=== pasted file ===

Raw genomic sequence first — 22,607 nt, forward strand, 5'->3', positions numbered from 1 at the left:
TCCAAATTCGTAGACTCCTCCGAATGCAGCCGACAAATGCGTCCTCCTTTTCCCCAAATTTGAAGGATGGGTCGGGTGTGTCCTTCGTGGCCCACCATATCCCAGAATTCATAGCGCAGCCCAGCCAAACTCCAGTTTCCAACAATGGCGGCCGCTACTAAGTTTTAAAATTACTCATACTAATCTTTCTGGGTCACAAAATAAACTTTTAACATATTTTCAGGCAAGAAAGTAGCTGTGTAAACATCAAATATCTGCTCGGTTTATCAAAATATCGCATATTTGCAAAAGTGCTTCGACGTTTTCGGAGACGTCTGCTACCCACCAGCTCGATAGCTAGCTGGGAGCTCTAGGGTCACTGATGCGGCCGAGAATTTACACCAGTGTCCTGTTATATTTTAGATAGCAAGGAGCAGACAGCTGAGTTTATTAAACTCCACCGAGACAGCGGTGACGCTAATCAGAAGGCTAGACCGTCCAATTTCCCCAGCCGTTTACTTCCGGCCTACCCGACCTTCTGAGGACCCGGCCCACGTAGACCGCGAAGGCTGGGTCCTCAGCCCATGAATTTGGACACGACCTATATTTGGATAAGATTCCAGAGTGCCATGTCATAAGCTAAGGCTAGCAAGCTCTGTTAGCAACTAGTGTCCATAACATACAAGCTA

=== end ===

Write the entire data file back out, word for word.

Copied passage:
Raw genomic sequence first — 22,607 nt, forward strand, 5'->3', positions numbered from 1 at the left:
TCCAAATTCGTAGACTCCTCCGAATGCAGCCGACAAATGCGTCCTCCTTTTCCCCAAATTTGAAGGATGGGTCGGGTGTGTCCTTCGTGGCCCACCATATCCCAGAATTCATAGCGCAGCCCAGCCAAACTCCAGTTTCCAACAATGGCGGCCGCTACTAAGTTTTAAAATTACTCATACTAATCTTTCTGGGTCACAAAATAAACTTTTAACATATTTTCAGGCAAGAAAGTAGCTGTGTAAACATCAAATATCTGCTCGGTTTATCAAAATATCGCATATTTGCAAAAGTGCTTCGACGTTTTCGGAGACGTCTGCTACCCACCAGCTCGATAGCTAGCTGGGAGCTCTAGGGTCACTGATGCGGCCGAGAATTTACACCAGTGTCCTGTTATATTTTAGATAGCAAGGAGCAGACAGCTGAGTTTATTAAACTCCACCGAGACAGCGGTGACGCTAATCAGAAGGCTAGACCGTCCAATTTCCCCAGCCGTTTACTTCCGGCCTACCCGACCTTCTGAGGACCCGGCCCACGTAGACCGCGAAGGCTGGGTCCTCAGCCCATGAATTTGGACACGACCTATATTTGGATAAGATTCCAGAGTGCCATGTCATAAGCTAAGGCTAGCAAGCTCTGTTAGCAACTAGTGTCCATAACATACAAGCTA